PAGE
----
The planning approval (termed as the development application or DA) and the building permit (BP) are two different processes controlled by different legislation. If the proposed construction requires a planning approval, you must obtain it before you lodge a building permit application with your local council.

Planning approvals or DA ensure that the development is compliant with the local planning scheme, the residential design codes and other relevant policies. This legal document gives you permission for a development or land use. Some developments don’t need a DA and can be lodged for the building permit straight away. Here are some of the developments that require a DA:

  • New residential constructions such as single house, grouped or multiple dwellings, granny flats (ancillary dwellings)
  • Extensions
  • Change of classification; for instance, from residential to office
  • New commercial buildings like offices, showrooms, warehouses
  • Signage

The list is not definite to specifics and we would recommend to contact your local council to find out if a planning approval is required for your proposal. Before you lodge your application, you will need the proposal to be drawn up by a building designer. Depending on the complexity and size of the development, you will probably have to provide a standard set of plans. ⇒ CONTACT ⇐ our building designers for more information.

The planning approval process can be a tedious and time-consuming. Wouldn’t you prefer a professional with a thorough understand of the council’s planning and approval process take over the job for you? After all, time is money! Contact Green Start Consulting to help you navigate through the bureaucracy and get your planning approval sorted.

If you would like to know more about the DA, you can also read Development application (DA): steps to follow.

Building permits or BP is a written approval from a registered building surveyor stating that the proposal is structurally safe and is compliant with the Building Code of Australia (BCA) and other relevant legislation. Any building permit issued is consistent with the requirements of the planning approval. Therefore, you can only lodge a building permit once the planning has been granted. However, some works may be exempt and if you wish to find out more exempted building works according to the Building Regulations of the Building Regulations of 2012 Schedule 4 as at 02 Apr 2013. Click the following link (Work not requiring a building permit) to find out the list of the exempted works according.

Before you lodge for building permit, you will need to provide the following documents:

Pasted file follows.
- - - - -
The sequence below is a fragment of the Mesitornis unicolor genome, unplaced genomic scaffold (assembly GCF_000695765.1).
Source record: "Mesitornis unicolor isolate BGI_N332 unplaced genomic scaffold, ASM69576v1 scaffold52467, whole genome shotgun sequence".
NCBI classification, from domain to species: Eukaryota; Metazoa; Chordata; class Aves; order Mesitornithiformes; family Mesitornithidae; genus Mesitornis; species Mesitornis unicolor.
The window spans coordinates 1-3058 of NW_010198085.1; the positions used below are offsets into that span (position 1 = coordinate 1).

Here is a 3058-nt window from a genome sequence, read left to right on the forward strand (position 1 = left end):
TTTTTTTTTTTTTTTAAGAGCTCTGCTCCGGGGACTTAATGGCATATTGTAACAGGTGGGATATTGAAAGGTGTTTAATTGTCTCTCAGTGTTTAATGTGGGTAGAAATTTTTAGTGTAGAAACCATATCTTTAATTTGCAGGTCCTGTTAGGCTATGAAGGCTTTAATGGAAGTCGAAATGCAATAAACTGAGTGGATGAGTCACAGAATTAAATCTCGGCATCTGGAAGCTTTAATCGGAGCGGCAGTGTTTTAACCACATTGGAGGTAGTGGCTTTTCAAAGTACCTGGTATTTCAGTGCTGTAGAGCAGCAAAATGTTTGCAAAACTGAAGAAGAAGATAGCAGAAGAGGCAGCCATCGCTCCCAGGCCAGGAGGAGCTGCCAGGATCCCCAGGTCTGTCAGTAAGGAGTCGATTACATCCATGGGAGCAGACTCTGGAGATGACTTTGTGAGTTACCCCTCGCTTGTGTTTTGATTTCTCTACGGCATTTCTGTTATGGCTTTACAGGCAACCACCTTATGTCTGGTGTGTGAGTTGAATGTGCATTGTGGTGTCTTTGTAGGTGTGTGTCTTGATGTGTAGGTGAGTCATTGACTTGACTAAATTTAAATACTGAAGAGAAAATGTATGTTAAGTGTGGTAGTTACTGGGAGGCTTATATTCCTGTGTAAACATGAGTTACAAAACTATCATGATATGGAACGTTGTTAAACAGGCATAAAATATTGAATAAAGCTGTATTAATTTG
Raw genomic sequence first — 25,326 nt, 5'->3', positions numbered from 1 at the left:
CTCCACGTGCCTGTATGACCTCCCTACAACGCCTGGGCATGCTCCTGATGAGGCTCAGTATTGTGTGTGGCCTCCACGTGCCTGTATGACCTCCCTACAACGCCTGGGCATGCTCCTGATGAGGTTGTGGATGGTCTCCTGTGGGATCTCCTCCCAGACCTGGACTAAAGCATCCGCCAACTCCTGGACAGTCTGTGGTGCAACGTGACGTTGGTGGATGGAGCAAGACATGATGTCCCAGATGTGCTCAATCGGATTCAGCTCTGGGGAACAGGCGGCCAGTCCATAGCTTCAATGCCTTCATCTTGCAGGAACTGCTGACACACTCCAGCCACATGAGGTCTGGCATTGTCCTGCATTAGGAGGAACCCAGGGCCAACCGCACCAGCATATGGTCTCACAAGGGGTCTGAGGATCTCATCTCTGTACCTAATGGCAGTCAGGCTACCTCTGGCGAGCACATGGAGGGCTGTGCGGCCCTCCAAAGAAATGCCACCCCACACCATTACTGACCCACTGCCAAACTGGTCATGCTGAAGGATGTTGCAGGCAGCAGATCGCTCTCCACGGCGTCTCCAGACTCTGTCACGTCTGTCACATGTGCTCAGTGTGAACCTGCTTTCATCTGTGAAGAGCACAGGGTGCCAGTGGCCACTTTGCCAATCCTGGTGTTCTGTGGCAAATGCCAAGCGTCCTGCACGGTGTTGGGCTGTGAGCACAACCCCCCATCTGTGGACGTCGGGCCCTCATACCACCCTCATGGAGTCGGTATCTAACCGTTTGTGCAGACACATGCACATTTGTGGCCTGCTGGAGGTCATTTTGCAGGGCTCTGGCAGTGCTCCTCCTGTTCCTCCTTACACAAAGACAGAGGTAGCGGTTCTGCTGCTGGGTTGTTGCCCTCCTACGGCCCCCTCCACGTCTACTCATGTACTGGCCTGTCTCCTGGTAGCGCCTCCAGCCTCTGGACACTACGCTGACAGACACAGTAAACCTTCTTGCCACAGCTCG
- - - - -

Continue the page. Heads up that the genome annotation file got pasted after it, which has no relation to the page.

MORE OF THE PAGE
• Site survey from a land surveyor.
  • Working drawings: ⇒ CONTACT US ⇐ for more information.
  • Specifications which undertake the new building work, alterations or additions using conventional practice under the Building Code of Australia. We also provide the specifications if needed. ⇒ CONTACT US ⇐ for more information.
  • Details signed off by an engineer: ⇒ CLICK HERE ⇐ to get a quote from our engineers.
  • Termite protection details.
  • Energy Efficiency Assessment: ⇒ CLICK HERE ⇐ to contact our energy assessors if you would like more information.
  • Bushfire Attack Level Report: check on the DFES bushfire prone area map released by the DFES commissioner to see if your site is in a bushfire prone area (a pink area on the map). If so, you will need a BAL (Bushfire Assessment Level) report before a building permit can be issued. Some BAL ratings can add to the construction costs. It would be wise to have one completed by a BPAD accredited Bushfire Attack Level assessor (⇒ CLICK HERE ⇐ to contact our accredited BAL assessor) before you finalise your building design.
  • Other: double check with your local council if any additional documents are required.

It is now possible to have an independent registered Building Surveyor Practitioner assess the plans and prepare the Certificate of Design Compliance. Once the CDC is issued by a private Building Surveyor you can then take that to the council and complete an application for a Certified Building Permit. The Council then have 10 working days to issue the permit, or they must refund your money.

Feel free to contact our building designers for any further inquiries. ⇒ CLICK HERE ⇐